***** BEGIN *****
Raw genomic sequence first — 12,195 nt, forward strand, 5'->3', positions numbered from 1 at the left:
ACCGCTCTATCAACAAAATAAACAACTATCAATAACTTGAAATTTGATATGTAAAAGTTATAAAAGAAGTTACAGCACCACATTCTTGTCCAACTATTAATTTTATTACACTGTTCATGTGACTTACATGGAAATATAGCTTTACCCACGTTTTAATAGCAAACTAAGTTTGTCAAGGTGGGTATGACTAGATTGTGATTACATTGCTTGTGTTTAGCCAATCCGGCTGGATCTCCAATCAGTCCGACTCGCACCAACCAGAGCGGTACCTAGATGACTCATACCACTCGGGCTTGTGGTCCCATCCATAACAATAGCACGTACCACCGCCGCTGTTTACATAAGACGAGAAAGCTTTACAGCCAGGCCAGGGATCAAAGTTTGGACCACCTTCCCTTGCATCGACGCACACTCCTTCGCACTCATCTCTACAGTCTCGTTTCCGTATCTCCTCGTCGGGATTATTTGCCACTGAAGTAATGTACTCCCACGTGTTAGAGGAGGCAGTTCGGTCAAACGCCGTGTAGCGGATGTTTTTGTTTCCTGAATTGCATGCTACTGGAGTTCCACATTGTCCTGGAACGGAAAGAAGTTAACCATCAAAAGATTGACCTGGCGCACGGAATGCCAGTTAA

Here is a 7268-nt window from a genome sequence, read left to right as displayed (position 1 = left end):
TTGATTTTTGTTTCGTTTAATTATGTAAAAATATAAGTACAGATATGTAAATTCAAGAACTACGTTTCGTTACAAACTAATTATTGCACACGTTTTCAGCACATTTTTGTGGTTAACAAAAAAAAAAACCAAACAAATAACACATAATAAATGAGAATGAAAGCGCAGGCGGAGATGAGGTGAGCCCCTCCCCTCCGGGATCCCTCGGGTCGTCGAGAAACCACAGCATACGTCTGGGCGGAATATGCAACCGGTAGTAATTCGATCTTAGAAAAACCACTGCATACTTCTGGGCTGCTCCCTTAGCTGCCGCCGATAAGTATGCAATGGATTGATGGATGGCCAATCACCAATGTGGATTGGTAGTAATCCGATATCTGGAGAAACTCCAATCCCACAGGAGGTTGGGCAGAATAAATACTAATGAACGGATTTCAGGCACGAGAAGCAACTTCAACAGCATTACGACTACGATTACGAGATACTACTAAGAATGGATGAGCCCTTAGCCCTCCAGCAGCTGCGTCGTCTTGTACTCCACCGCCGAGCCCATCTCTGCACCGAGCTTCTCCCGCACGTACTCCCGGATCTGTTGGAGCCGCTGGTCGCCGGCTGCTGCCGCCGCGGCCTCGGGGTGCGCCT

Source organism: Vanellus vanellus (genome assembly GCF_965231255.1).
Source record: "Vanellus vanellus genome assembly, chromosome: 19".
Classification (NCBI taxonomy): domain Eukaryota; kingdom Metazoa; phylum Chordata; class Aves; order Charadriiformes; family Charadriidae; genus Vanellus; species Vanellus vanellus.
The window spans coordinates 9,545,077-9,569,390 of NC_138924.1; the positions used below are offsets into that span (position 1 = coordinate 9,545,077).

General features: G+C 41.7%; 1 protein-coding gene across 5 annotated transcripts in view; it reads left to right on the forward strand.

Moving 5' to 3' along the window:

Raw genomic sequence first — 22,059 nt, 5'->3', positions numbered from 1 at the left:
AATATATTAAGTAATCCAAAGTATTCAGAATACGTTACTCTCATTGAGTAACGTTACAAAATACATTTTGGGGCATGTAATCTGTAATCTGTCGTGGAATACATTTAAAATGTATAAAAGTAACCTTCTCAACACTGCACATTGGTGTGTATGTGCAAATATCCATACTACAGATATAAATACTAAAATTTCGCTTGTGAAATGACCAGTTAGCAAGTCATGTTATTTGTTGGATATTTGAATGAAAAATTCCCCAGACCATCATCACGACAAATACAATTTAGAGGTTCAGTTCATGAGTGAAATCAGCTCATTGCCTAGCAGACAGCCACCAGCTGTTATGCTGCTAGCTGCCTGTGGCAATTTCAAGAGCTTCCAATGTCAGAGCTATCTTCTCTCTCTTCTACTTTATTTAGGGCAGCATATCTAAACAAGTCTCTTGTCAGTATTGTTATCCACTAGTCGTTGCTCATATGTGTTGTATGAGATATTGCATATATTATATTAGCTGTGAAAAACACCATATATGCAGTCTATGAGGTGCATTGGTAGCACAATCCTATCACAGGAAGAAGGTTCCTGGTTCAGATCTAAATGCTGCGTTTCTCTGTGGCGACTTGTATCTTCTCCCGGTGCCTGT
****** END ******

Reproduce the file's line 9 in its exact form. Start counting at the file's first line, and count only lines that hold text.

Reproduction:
General features: G+C 41.7%; 1 protein-coding gene across 5 annotated transcripts in view; it reads left to right on the forward strand.